7 Distributional Heuristics in Unlikely Places: Incipient Markets and Hidden Commerce

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4 Scopus citations

Abstract

New World households engaged in multiple forms of exchange: markets, redistribution, gifting, debt, reciprocity, and more. Determining the degree of prominence of each of these forms in ancient economies gives clues to the economic basis of leadership and the daily lives of households. A major method for inferring forms of exchange from household assemblages is Hirth's distributional approach. This paper applies the distributional approach to domestic inventories in two places where markets are unlikely: the Preclassic Maya in and around Ucí, Yucatan, Mexico; and Inka-period settlements in the Upper Mantaro Valley, Peru. The data presented in this paper show an equitable distribution of fancy pottery among households of both high and low socio-economic status in both areas. These somewhat unanticipated results could provoke several interpretations. At one extreme we could posit an important role for market exchange. At the other extreme, we could reject the logic of the distributional approach. This paper argues for a more circumspect track that uses additional lines of evidence to make inferences about incipient market exchange coincident with the rise of centralized leadership in the Maya area and poorly documented, possibly concealed market exchange nestled within Inka command economies. [Preclassic Maya, Inka economies, market exchange, households].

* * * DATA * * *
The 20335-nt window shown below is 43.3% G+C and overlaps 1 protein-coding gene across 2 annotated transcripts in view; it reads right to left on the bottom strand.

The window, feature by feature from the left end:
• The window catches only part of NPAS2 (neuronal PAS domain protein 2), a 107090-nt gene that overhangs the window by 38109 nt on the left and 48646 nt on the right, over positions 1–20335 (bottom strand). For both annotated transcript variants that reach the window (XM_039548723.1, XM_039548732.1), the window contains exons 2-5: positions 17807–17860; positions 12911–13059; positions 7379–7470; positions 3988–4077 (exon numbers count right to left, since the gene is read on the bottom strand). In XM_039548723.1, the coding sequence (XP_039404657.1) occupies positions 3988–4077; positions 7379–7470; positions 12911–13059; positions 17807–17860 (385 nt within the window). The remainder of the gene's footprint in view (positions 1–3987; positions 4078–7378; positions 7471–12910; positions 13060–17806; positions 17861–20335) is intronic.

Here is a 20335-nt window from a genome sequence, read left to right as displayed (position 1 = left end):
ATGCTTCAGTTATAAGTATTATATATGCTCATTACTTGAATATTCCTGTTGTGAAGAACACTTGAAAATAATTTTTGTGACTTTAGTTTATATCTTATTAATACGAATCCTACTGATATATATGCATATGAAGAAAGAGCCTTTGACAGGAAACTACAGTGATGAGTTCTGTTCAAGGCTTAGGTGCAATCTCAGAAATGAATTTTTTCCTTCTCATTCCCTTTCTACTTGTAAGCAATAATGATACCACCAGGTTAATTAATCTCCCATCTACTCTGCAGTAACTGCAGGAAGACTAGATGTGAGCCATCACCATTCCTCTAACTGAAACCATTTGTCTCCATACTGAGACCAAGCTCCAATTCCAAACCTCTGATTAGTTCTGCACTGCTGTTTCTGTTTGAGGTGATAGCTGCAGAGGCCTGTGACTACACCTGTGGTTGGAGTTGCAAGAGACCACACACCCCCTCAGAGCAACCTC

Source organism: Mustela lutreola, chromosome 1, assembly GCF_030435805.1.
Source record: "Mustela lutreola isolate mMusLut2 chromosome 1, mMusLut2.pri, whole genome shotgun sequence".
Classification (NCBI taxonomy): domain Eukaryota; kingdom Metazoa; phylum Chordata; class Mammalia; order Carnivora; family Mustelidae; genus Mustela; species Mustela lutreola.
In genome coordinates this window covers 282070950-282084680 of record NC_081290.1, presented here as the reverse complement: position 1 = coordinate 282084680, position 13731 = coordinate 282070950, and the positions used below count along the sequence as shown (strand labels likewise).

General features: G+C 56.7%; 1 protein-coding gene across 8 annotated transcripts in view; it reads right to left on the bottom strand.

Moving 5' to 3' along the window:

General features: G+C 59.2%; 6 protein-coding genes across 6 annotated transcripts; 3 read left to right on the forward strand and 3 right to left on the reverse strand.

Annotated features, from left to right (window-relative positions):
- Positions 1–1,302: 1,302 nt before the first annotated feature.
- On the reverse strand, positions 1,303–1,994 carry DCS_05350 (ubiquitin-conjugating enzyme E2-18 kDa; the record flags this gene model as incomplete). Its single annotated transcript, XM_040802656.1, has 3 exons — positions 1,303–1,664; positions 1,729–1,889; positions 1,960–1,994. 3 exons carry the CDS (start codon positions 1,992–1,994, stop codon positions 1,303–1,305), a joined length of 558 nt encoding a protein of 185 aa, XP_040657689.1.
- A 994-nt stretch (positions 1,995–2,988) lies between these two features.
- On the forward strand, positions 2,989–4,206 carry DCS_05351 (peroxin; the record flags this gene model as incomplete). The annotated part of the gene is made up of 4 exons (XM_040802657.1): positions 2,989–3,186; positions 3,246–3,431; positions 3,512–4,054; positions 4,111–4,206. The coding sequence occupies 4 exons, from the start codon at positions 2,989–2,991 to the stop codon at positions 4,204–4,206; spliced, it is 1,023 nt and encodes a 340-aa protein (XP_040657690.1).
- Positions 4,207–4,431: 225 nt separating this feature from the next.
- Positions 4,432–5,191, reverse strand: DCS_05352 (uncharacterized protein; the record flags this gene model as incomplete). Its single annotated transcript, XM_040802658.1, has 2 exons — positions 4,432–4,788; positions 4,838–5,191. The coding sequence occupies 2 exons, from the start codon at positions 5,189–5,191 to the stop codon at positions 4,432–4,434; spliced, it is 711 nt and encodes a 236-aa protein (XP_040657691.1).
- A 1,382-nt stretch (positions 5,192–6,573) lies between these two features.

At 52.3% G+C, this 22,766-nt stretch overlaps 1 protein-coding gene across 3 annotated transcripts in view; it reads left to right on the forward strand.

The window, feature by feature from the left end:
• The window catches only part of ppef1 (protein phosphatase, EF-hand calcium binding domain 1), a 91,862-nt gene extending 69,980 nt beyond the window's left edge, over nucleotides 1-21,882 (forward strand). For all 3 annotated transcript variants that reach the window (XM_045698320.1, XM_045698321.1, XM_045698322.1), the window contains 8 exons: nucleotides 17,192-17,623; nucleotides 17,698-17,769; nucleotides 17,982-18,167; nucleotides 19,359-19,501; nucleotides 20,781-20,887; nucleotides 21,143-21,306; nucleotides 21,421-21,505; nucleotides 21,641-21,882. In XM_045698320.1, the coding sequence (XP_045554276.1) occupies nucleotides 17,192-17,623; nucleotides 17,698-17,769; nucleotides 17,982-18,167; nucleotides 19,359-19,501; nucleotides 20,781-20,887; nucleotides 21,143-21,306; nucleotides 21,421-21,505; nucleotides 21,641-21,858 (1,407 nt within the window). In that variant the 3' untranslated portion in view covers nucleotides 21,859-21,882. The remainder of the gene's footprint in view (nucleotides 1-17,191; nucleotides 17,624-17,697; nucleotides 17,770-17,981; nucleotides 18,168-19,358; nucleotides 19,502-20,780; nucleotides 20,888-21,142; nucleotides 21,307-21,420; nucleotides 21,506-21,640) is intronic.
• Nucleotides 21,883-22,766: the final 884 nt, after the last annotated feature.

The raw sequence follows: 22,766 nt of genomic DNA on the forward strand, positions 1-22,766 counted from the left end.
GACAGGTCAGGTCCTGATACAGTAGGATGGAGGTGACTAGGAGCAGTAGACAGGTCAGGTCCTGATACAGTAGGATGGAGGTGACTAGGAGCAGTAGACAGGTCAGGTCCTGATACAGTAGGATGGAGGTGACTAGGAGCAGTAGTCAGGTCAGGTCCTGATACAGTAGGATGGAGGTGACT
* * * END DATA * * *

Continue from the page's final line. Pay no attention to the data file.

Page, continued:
Original languageEnglish
Pages (from-to)95-108
Number of pages14
JournalArcheological Papers of the American Anthropological Association
Volume32
Issue number1
DOIs
StatePublished - 2021

Bibliographical note

Funding Information:
Research in Mexico reported in this paper was supported by the National Science Foundation (BCS-1063667) and the Office of the Vice President for Research at the University of Kentucky and permitted by the Consejo de Arqueología, INAH.

Funding Information:
Research in Mexico reported in this paper was supported by the National Science Foundation (BCS-1063667) and the Office of the Vice President for Research at the University of Kentucky and permitted by the Consejo de Arqueolog?a, INAH.

Publisher Copyright:
© 2021 by the American Anthropological Association

ASJC Scopus subject areas

  • Archaeology
  • Archaeology

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